The Heim sisters, the adopted family of Loran (pictured in the middle below), or more accurately, the masters he works for as a servant, probably grow the most in the series. The tomboyish Sochie (left) must deal with her prejudice and anger against the Moonrace, while Kihel (right) and her uncanny resemblance to Dianna puts her in a situation central to the story, where she must push her already clever mind to its limits. Even extremely minor characters exude a sense of place in their world, and in some cases a lack of sense of place actually winds up becoming a strong defining trait in and of itself.

Also contributing to the strength of the show’s cast is the fact that the romance is actually extremely well done. Traditionally this has been a weakness of Tomino’s anime, particularly in the Gundam franchise because it is often ran through at an accelerated rate so that it can be a plot point or cause for tragedy, but Turn A Gundam manages to provide relationships which grow organically over time, particularly the two most prominent ones in the series. In these cases, the characters don’t so much have a moment where they Fall in Love, but rather as you watch them you see how they grow closer. Even the relationships which are a little more fast-paced are given reason in the series itself: in a situation like war, people start to think about their own mortality and regrets.

Possibly one of the reasons why the romance comes across so well is that many episodes are devoted primarily to showing people living out their lives amidst the backdrop of war, what might be deemed sillier episodes but which work to build the characters further. For Loran in particular, he is able to show how the White Doll, the titular “Turn A Gundam” as is revealed later, can function as more than just a weapon of destruction, and even the instances where he ends up having to crossdress (apparently an enduring legacy of Turn A if fanart is any indication) becomes both a plot point and a hint for later character development. War is shown as both the forefront and the background depending on the episode, and it creates a more robust setting as a result.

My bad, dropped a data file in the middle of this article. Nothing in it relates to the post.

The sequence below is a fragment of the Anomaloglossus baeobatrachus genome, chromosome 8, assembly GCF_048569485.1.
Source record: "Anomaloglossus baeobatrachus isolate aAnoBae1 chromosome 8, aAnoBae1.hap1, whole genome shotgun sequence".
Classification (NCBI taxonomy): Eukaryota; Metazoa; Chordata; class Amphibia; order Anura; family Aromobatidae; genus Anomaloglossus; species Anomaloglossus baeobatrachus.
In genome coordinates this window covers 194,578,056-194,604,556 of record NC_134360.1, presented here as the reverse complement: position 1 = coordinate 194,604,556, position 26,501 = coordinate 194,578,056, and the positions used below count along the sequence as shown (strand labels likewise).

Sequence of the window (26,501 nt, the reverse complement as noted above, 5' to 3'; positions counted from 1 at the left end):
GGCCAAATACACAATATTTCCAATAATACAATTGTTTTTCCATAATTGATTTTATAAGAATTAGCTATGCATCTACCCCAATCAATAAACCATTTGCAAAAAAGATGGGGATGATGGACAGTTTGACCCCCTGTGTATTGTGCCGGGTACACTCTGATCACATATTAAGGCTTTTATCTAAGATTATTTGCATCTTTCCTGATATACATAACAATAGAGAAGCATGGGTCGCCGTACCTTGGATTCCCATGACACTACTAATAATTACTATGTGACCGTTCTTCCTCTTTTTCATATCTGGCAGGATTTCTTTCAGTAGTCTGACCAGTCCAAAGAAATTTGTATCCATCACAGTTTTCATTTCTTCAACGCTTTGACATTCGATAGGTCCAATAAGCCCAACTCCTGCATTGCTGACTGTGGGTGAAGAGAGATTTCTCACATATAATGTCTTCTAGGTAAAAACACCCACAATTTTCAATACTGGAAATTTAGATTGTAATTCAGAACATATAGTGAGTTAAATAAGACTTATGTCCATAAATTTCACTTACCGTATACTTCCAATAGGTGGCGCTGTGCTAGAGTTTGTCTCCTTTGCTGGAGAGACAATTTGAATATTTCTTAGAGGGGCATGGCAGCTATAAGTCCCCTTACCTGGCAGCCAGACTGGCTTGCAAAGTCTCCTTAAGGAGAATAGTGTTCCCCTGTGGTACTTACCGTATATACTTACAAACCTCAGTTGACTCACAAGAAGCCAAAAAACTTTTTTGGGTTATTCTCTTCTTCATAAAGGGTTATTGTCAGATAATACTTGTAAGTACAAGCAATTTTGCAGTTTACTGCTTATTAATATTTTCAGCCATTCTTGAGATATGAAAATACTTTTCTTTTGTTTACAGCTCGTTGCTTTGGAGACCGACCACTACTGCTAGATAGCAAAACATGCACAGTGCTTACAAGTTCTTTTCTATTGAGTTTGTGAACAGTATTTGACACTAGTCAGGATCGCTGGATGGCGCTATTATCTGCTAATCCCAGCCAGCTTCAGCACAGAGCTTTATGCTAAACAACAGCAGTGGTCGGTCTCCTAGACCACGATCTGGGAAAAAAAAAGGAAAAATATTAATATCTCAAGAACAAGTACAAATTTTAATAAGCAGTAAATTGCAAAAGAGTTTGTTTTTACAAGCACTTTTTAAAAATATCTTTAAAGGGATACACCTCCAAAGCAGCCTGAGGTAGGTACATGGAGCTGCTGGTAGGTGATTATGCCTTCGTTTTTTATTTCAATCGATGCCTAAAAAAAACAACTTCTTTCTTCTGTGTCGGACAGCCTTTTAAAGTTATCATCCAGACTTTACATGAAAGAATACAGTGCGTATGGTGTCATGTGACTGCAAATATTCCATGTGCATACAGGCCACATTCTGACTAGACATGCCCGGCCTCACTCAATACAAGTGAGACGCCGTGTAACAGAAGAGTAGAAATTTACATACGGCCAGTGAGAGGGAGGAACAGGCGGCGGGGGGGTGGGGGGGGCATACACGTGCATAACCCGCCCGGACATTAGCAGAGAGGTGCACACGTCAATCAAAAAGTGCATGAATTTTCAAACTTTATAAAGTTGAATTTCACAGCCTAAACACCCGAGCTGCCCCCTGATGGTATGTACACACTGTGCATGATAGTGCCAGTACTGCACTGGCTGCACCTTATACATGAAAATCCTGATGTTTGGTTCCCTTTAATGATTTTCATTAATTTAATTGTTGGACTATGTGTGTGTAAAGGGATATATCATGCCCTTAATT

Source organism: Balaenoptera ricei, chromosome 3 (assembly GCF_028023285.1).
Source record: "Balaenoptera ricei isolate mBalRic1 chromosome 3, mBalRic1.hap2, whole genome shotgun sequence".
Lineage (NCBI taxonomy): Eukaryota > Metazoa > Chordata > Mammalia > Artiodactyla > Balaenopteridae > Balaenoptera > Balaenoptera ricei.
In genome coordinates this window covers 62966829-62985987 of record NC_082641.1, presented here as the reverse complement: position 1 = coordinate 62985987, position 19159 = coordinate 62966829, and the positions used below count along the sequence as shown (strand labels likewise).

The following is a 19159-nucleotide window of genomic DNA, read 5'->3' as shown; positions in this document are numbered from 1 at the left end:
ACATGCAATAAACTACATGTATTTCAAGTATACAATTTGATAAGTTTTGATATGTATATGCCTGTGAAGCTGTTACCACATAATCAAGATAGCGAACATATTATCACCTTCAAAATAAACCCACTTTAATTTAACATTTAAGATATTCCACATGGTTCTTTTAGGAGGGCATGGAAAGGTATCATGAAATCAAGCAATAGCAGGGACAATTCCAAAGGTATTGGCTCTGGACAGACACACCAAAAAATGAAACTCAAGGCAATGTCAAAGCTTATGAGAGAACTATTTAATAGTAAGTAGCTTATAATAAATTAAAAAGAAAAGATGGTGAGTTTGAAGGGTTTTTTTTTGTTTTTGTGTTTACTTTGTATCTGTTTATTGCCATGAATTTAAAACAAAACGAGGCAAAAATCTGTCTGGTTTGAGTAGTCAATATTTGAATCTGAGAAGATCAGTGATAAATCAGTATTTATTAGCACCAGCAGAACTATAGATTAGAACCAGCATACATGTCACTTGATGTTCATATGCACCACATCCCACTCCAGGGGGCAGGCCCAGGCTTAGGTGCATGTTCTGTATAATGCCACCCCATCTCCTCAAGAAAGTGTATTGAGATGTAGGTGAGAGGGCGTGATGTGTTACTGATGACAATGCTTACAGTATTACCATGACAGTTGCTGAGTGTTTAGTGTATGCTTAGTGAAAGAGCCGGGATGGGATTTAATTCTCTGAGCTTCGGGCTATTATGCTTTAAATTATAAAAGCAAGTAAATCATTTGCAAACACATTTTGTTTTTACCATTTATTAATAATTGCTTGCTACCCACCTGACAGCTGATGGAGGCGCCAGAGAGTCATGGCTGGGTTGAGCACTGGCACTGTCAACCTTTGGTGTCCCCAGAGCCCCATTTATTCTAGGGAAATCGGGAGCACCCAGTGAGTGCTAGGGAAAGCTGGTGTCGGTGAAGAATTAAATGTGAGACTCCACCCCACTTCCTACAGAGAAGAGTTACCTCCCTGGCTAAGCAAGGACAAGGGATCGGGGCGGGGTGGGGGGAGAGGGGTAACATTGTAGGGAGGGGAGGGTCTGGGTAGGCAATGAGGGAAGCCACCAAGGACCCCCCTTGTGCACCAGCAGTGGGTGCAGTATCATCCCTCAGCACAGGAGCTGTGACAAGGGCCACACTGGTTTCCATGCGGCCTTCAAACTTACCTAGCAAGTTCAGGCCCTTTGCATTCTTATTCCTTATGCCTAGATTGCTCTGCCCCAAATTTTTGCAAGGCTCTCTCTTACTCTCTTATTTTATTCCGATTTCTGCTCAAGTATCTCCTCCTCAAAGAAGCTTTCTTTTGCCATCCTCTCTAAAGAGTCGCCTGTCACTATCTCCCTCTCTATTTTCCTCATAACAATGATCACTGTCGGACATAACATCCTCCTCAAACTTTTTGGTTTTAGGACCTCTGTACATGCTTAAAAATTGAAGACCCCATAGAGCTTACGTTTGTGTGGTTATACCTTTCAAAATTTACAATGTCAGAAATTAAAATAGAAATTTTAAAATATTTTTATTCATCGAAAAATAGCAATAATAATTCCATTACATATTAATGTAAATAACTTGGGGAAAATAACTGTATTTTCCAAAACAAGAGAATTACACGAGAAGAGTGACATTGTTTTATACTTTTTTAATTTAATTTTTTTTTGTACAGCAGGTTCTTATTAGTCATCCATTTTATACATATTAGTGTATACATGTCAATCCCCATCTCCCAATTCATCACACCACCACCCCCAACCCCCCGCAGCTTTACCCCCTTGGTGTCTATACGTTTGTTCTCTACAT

One topic that is difficult to avoid when discussing Turn A Gundam is the aesthetics of the show because of how the series visually sticks out among its fellow Gundam anime. Central to this is the fact that the Turn A itself is a far cry from the traditional Gundam design, and I remember that back when the series and its visuals was first announced there was a backlash against it. Designed by American Syd Mead (Blade Runner, Tron), the style of the Turn A, with its signature white mustache and strange angles, seemed to go against the image of Gundam that had been cultivated over the years. Even over a decade ago I jokingly photoshopped the Devil Gundam from G Gundam onto a Turn A Gundam head and called it “The Ugliest Gundam Ever.” But now, my opinion of the Turn A Gundam is that it not only looks good, but that it fits the role of a Gundam far-removed from those that have come before it. Over the course of the anime, the “White Doll” plays many roles and carries with it the question of to what degree can we break from the past, and this break in design says a lot in and of itself.

What’s even more impressive to me, however, is that each of the robot designs in Turn A are strikingly different from one another in a clear manner even, I would argue, when the person watching doesn’t have a particularly keen eye for mecha. The ostrich-like WaDOM looks nothing like the “muscular” Sumo, and even when it shares the same color scheme as the WaD their sheer difference in size makes it plainly obvious which is which. At the same time, the mobile suits of the Moonrace share a certain similar aesthetic quality which unites them thematically.